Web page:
20 MAY 1882, Page 1

A great part of Monday night and the whole of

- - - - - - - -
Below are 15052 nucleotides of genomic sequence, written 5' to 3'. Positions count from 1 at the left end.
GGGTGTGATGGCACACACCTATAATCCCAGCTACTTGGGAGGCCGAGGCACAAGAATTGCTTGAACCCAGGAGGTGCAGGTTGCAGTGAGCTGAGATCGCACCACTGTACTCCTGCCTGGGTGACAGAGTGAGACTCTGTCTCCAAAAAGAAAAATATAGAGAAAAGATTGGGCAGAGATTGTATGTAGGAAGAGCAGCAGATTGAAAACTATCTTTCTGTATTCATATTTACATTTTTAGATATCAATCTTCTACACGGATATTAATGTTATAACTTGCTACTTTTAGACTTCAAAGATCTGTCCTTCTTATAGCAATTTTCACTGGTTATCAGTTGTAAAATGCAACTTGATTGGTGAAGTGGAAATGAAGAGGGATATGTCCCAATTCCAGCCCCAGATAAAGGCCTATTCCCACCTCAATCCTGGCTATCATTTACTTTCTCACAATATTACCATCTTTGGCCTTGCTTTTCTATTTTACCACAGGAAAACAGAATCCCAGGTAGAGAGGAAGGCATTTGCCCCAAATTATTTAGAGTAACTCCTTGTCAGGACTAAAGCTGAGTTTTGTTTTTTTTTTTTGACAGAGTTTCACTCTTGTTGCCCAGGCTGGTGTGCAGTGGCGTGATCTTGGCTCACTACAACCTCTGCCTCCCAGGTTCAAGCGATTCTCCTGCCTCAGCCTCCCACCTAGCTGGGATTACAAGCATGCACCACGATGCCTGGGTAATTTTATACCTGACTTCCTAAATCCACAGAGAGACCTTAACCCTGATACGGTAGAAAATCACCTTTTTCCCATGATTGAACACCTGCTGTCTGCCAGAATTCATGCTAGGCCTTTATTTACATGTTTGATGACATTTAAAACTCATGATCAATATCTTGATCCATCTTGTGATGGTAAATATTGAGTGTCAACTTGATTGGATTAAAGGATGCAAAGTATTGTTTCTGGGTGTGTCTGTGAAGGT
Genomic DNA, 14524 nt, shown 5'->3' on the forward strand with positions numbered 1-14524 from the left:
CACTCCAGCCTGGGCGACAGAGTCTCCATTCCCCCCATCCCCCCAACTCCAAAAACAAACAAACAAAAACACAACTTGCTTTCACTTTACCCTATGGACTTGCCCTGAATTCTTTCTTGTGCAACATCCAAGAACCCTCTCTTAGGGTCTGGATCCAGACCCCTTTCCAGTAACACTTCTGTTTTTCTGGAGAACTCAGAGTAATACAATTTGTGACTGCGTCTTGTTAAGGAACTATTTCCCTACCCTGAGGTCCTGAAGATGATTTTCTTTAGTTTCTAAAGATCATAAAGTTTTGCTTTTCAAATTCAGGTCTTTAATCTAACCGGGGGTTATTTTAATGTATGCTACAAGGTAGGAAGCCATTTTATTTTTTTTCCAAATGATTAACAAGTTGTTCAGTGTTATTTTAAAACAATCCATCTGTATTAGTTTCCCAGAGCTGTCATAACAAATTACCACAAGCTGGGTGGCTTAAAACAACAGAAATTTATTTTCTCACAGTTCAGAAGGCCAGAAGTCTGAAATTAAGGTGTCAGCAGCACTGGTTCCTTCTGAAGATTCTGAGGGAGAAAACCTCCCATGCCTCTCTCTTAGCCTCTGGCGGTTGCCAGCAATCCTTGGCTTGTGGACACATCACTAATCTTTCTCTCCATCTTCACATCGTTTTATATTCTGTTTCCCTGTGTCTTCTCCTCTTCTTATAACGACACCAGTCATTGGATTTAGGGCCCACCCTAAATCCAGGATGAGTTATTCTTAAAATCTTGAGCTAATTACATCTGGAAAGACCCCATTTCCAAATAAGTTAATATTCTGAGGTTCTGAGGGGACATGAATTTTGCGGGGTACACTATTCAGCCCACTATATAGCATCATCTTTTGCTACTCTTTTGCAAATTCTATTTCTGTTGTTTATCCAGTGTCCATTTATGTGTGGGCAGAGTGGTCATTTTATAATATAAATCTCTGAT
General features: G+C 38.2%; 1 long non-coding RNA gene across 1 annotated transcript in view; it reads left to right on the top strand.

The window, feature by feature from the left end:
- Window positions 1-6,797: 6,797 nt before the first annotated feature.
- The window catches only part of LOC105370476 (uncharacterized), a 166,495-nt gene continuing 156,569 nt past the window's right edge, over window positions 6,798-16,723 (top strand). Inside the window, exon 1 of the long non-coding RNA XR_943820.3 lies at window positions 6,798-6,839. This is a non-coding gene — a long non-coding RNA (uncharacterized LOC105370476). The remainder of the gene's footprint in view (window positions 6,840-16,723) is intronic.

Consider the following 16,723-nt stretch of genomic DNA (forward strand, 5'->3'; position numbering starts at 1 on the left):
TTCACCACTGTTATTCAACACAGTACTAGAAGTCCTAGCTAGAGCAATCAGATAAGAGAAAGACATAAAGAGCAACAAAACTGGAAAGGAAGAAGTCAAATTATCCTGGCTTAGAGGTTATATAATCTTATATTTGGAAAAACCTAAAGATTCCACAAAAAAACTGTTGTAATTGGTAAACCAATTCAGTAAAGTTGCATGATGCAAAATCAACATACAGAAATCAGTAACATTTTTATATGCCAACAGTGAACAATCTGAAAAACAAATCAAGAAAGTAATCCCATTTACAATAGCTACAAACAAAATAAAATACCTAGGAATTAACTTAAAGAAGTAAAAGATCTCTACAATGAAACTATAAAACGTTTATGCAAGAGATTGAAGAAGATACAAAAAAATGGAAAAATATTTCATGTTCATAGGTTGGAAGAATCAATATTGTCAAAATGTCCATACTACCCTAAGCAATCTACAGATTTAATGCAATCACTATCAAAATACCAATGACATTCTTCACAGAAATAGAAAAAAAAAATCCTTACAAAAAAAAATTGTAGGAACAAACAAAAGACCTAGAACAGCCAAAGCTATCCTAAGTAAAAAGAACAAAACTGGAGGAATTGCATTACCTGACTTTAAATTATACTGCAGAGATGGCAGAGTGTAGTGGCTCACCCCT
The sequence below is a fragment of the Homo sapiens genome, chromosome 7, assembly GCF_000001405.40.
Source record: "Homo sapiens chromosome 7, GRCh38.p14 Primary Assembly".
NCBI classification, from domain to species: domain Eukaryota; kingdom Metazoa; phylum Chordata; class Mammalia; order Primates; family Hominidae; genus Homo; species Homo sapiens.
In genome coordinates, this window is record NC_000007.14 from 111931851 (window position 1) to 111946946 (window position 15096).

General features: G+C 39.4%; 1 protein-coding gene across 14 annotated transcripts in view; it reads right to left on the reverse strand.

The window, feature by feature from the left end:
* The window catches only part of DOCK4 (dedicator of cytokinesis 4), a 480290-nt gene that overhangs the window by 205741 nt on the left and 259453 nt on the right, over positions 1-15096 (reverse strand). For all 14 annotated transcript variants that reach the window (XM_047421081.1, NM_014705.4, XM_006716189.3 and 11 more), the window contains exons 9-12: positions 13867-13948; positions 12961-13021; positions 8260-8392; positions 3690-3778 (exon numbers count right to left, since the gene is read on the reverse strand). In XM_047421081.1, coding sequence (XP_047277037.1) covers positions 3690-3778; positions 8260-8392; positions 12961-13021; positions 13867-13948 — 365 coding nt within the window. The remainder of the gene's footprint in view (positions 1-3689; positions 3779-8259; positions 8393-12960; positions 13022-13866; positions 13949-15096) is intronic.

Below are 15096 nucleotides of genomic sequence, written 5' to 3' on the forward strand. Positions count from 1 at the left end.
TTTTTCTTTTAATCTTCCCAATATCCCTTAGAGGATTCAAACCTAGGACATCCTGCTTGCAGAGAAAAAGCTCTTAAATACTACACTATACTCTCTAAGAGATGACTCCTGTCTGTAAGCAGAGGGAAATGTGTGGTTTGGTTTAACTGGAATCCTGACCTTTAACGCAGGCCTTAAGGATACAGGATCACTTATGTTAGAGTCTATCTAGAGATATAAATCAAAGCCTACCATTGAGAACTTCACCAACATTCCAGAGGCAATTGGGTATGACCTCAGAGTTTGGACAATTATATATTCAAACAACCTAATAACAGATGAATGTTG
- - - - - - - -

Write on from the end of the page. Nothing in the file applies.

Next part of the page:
the afternoon sitting of Tuesday were given up to very fierce personalities, in relation to what is now called by the Conservatives " the Treaty of Kilmainham,"—in other words, the nature of those declara- tions of Mr. Parnell's on the strength of which the Government liberated him and his colleagues. Mr. Gladstone declared from the first that though the Government had nothing at all to con- ceal on this head, they thought themselves bound in honour to leave it to Mr. Parnell and his friends to take the initiative in explaining the nature of the declarations which had convinced the Government that it was safe, and therefore their duty, to liber- ate the political prisoners from their precautionary detention under the Coercion Act. Mr. Parnell on Monday night read a letter from himself to Mr. O'Shea, M.P. for the County of Clare, stating his belief that a settlement of the Arrears question was the first and most essential condition for stopping the outrages in Ireland ; and that if the Arrears question could be settled on the lines of Mr. Redmond's Bill, he felt a confidence, shared by his colleagues, "that the exertions we should be able to make, strenuously and unremittingly, would be effective in stopping outrages and in- timidation of all kinds." If this measure were passed, Mr. Parnell believed that, before the end of the Session, further coercive measures for Ireland would be unnecessary.